Gastroesophageal Reflux

Definition of Gastroesophageal Reflux

Gastroesophageal reflux disease is also known as GERD, acid reflux or in layman terms this condition is also known as heartburn. Whatever we eat goes from the mouth through esophagus into the stomach. The junction of esophagus and stomach is guarded by a sphincter known as lower esophageal sphincter (LES). This sphincter remains constricted most of the times and opens only when the food has to go from the esophagus into the stomach.

In GERD this sphincter loses its potency to close properly as the food goes down into the stomach. During digestion, stomach produces large amount of acid (HCL) and this acid moves back into the esophagus due to the building pressure inside the stomach. The lining of esophagus is sensitive to the action of acid and gets irritated easily. That’s how the symptoms of GERD appear.


Cause of Gastroesophageal Reflux

Following are the most important causes to how people might develop this condition.

  • Congenital anomalies like hiatal hernias.

  • Obesity.

  • Excessive use of alcohol.

  • Excessive cigarette smoking.

  • Excessive consumption of spicy foods.

  • Excessive consumption of fried foods.

  • Pregnancy.

  • Infection due to H.pylori.

  • Hypercalcemia.

  • Zollinger-Ellison syndrome.

  • Use of certain drugs like antidepressants, beta blockers etc.

  • Lying down immediately after meals.

  • Over eating.


Signs and symptoms of Gastroesophageal Reflux

This condition might manifest itself in the form of following signs and symptoms.

  • Intense pain in the epigastrium especially after consuming food.

  • The pain might radiate to the jaws or the back.

  • A feeling of fullness even after consuming small amount of food.

  • Hiccups.

  • Difficulty in swallowing.

  • Sore throat.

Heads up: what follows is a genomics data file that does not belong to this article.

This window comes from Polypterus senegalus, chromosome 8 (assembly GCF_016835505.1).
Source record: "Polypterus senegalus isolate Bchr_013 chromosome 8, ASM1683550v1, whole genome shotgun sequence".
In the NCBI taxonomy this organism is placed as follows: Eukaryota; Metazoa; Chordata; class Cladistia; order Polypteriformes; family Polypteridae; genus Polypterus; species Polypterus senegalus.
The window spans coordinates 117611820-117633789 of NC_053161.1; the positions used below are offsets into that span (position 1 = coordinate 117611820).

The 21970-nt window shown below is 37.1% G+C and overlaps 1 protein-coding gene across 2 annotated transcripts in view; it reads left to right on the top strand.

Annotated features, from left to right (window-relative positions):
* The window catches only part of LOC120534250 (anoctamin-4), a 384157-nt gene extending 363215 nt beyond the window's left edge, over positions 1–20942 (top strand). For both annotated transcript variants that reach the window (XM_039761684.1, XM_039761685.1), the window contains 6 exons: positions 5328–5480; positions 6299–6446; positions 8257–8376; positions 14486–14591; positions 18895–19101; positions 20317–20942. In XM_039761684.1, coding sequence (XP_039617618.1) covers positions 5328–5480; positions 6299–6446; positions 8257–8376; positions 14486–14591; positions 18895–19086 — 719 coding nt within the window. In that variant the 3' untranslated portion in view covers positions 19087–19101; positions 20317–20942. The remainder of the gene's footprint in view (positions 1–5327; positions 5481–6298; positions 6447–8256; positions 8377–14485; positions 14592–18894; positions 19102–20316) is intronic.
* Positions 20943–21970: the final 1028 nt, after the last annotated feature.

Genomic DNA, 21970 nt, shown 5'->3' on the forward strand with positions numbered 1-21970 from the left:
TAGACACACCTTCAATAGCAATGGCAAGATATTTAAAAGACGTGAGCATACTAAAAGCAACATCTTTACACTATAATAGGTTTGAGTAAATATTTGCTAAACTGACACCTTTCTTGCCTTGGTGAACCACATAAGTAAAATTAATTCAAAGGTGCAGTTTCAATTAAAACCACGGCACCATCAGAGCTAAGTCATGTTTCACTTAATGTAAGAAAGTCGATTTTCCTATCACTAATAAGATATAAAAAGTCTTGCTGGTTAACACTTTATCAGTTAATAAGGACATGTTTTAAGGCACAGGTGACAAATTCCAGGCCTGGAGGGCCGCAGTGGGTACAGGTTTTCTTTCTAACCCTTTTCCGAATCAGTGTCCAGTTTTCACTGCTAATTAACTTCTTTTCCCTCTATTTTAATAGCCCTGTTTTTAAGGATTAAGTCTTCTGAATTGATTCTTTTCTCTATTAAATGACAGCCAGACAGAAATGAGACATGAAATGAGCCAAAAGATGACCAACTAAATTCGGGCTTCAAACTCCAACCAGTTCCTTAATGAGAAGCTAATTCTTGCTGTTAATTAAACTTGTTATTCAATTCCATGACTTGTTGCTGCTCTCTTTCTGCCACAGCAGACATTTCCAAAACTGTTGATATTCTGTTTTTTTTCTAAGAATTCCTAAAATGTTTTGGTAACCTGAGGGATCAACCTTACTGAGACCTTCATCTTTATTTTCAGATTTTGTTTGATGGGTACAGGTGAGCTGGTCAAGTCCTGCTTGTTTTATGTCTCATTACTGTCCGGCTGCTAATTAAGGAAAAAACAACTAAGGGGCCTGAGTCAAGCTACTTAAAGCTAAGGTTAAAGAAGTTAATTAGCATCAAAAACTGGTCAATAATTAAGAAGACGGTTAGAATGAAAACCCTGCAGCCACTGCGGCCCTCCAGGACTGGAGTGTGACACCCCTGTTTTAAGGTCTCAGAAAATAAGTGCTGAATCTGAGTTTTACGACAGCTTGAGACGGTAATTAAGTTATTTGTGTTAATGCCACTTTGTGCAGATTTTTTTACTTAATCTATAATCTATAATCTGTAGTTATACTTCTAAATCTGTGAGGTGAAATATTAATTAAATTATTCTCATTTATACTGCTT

• Hoarseness of voice.

  • Bad breath.

  • Coughing.

  • Weezing.

  • Worsening of symptoms at night, after meals and lying down.


Risk factors for Gastroesophageal Reflux

Following conditions are considered to be the risk factors for GERD.

  • Obesity.

  • Hiatal hernias.

  • Pregnancy.

  • Alcoholism.

  • Smoking.

  • Eating junk and unhealthy food.

  • Lack of physical activity.

  • People using aforementioned drugs.

Diagnosis of Gastroesophageal Reflux

The diagnosis of this condition is made on the basis of:

  • Complete history.

  • General physical examination.

  • Endoscopy.

Prevention from Gastroesophageal Reflux

  • Certain foods and lifestyle are considered to promote gastroesophageal reflux, however most dietary interventions have little supporting evidence. 
  • Weight loss and elevating the head of the bed are generally useful. 
  • Avoid moderate exercise because it improves symptoms however in those with GERD vigorous exercise may worsen them. 
  • Stopping smoking and not drinking alcohol do not appear to result in significant improvement in symptoms. 
  • Avoidance of specific foods and eating before lying down should only be recommended to those in which they are associated with the symptoms. Foods that have been implicated include: coffee, alcohol, chocolate, fatty foods, acidic foods, and spicy foods

Treatment of Gastroesophageal Reflux

The treatment options for GERD include:

  • Selection of a diet not rich in proteins and fats.

  • Avoiding spicy and fried foods.

  • Adopting healthy lifestyle behaviors like not lying down after eating and regular exercise.

  • Cutting short the use of sodas, colas and caffeinated drinks.

  • Simple home remedies like drinking a glass of water mixed baking soda, eating almonds, licorice etc can also help alleviate the symptoms.

  • A number of herbs have proven to be effective, such as:

    • Ginger.

    • Garlic.

    • St. John wort.

    • Fennel seeds.

  • Medicines include PPI, antacids, bismuth colloids, H2 receptor blockers.

  • Surgery might be needed in case of hernias.